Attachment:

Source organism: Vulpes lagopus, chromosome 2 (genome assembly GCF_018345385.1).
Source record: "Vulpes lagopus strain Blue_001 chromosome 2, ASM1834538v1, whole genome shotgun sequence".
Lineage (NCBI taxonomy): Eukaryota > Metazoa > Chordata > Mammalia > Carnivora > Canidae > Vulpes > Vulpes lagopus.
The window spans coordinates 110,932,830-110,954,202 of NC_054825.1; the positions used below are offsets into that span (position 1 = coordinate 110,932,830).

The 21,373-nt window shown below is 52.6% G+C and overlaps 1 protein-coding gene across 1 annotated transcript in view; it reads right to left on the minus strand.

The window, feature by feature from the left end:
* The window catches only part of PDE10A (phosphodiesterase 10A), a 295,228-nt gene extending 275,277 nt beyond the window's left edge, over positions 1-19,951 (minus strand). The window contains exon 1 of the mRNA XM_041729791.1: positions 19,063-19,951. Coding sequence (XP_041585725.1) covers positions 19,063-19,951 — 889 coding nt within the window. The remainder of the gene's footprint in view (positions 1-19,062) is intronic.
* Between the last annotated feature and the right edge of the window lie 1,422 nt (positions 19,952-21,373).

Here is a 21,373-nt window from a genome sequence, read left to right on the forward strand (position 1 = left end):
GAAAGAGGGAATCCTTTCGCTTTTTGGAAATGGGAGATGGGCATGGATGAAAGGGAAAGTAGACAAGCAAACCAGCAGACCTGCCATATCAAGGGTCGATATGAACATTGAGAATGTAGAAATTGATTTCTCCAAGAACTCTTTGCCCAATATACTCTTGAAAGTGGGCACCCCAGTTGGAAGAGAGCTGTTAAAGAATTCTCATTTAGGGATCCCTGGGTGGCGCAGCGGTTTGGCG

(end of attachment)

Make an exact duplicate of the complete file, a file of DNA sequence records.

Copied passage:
Source organism: Vulpes lagopus, chromosome 2 (genome assembly GCF_018345385.1).
Source record: "Vulpes lagopus strain Blue_001 chromosome 2, ASM1834538v1, whole genome shotgun sequence".
Lineage (NCBI taxonomy): Eukaryota > Metazoa > Chordata > Mammalia > Carnivora > Canidae > Vulpes > Vulpes lagopus.
The window spans coordinates 110,932,830-110,954,202 of NC_054825.1; the positions used below are offsets into that span (position 1 = coordinate 110,932,830).

The 21,373-nt window shown below is 52.6% G+C and overlaps 1 protein-coding gene across 1 annotated transcript in view; it reads right to left on the minus strand.

The window, feature by feature from the left end:
* The window catches only part of PDE10A (phosphodiesterase 10A), a 295,228-nt gene extending 275,277 nt beyond the window's left edge, over positions 1-19,951 (minus strand). The window contains exon 1 of the mRNA XM_041729791.1: positions 19,063-19,951. Coding sequence (XP_041585725.1) covers positions 19,063-19,951 — 889 coding nt within the window. The remainder of the gene's footprint in view (positions 1-19,062) is intronic.
* Between the last annotated feature and the right edge of the window lie 1,422 nt (positions 19,952-21,373).

Here is a 21,373-nt window from a genome sequence, read left to right on the forward strand (position 1 = left end):
GAAAGAGGGAATCCTTTCGCTTTTTGGAAATGGGAGATGGGCATGGATGAAAGGGAAAGTAGACAAGCAAACCAGCAGACCTGCCATATCAAGGGTCGATATGAACATTGAGAATGTAGAAATTGATTTCTCCAAGAACTCTTTGCCCAATATACTCTTGAAAGTGGGCACCCCAGTTGGAAGAGAGCTGTTAAAGAATTCTCATTTAGGGATCCCTGGGTGGCGCAGCGGTTTGGCG